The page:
Two Socks and I visited Mitzy and Lucy nearly every day. It was wonderous to see Mitzy with Lucy. She no longer had that far-away look of desparate longing in her eye. In late September, Mitzy had (we assume) a stroke and was totally incapacitated. I told Lucy that I would pay for a veterinary visit, but she said no that she wanted it this way. Over the next couple of weeks, Lucy fed Mitzy chicken and beef broth via a turkey baster. She was not in pain and seemed to rest in perfect bliss. On Oct. 7th (my birthday,) Mitzy died, quietly, in Lucy's arms. Over the years, I have thought so often about Mitzy and Lucy. I know, now, that Mitzy was not going to let one single thing take her from this earth until she was home. There-in lies the power of love of a little mutt of a dog who was not about to leave this world until she was home...home at last with Lucy!

jesse's mommy May 19th, 2006 07:52 PM

What a wonderful story. The power of love is truly amazing. :love:

glasslass May 19th, 2006 10:06 PM

Long story, but so worth the reading!:love:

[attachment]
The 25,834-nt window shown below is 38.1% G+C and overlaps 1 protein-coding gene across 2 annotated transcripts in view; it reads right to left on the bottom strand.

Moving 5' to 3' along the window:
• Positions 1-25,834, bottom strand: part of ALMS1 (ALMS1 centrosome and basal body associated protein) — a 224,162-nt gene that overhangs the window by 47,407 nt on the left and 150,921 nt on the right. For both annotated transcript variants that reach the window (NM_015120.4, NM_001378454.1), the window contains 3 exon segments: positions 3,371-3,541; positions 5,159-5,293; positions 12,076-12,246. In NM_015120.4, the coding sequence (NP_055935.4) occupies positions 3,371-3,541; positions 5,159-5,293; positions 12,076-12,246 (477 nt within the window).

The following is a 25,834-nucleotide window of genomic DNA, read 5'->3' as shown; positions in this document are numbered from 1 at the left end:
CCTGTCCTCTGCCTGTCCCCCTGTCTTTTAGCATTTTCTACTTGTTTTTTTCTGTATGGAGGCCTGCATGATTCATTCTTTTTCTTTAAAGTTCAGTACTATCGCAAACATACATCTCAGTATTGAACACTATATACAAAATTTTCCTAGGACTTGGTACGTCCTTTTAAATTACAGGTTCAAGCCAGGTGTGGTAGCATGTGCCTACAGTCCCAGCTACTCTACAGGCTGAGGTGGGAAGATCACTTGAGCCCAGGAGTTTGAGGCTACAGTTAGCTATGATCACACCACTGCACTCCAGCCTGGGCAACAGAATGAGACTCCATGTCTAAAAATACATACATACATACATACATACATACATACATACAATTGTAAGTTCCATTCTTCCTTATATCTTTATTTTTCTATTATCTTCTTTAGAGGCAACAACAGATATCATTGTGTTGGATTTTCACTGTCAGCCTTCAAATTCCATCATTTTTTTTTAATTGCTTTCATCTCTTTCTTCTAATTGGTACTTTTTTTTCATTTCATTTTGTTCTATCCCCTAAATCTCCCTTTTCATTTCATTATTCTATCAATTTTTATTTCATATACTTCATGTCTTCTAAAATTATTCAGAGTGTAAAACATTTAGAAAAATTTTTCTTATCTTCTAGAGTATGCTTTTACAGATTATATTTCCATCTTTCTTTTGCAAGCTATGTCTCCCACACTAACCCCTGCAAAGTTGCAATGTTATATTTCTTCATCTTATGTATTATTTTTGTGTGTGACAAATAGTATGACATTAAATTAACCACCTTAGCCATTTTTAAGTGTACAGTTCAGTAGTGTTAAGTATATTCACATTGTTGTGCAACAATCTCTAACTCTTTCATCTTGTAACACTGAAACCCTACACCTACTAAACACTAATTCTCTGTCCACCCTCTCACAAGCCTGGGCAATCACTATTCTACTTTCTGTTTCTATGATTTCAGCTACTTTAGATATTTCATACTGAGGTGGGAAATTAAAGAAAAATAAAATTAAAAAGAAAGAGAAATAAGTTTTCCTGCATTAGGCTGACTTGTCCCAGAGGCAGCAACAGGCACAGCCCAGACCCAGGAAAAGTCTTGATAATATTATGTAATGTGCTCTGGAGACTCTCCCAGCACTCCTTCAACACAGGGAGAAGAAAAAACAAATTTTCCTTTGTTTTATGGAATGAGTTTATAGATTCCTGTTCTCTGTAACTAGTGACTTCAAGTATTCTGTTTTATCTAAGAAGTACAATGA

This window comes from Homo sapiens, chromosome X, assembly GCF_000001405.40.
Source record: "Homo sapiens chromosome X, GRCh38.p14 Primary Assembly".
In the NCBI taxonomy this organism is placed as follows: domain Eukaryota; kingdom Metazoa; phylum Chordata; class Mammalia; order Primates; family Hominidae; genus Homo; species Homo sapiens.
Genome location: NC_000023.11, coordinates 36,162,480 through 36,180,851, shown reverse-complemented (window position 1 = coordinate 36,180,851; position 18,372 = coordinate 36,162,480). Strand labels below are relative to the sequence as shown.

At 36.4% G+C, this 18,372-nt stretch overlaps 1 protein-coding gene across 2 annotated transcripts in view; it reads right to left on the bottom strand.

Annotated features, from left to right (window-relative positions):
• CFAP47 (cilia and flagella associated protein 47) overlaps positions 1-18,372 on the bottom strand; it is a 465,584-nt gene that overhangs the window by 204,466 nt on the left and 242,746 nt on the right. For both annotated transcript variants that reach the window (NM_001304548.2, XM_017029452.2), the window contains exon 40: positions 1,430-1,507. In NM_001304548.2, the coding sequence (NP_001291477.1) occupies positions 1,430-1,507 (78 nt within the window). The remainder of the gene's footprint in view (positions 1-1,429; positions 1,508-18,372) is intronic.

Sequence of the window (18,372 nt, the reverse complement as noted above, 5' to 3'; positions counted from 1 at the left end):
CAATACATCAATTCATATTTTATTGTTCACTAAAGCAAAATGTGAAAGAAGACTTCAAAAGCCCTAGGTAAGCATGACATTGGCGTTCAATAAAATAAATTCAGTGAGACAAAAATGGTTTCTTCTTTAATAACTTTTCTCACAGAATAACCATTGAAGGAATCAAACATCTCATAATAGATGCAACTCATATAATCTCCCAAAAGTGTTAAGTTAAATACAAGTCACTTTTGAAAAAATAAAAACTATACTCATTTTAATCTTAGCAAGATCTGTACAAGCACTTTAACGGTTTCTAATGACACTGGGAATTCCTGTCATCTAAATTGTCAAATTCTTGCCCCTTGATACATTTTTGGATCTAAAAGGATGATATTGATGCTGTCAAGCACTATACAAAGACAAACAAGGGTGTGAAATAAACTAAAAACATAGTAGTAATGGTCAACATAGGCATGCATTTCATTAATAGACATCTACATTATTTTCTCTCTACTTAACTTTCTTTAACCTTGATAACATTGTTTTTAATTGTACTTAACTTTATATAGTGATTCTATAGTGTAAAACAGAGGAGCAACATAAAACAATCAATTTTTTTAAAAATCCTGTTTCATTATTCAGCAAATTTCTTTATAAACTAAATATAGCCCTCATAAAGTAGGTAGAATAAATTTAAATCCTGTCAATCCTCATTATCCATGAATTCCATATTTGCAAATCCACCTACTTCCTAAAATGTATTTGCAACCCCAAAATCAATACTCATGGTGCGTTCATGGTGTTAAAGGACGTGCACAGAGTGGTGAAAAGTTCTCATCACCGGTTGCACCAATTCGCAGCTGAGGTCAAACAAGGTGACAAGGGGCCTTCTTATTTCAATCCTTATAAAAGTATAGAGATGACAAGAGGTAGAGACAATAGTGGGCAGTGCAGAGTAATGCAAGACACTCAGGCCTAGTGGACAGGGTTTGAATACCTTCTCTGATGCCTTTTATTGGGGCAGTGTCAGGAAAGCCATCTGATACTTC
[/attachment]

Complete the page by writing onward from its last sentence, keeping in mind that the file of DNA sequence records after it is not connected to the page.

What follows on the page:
chico2 May 20th, 2006 07:19 AM

WoW,what a wonderful story,thank you:pawprint:

HunterXHunter May 24th, 2006 12:31 PM

Brought a tear to my eye...

Great story, and a happy ending for Mitzy in that she was finally home.

doggy lover May 24th, 2006 12:58 PM

OK pass the kleenex, that is the meaning of true love between a pet and its owner. It makes me miss my old dog Travis he had a heart of gold too.

twomunchie May 25th, 2006 02:25 PM

Thank you for your replies. I have wanted to tell the story of this little dog for a long time. What a great venue this is! Thought about writing a book but am no good at writing as you can tell. Interesting how God puts animals, people, situations in our lives to teach us lessons. Mitzy and Lucy showed me the perfect example of how the power of love works in life! What a blessing for me to have known both of them!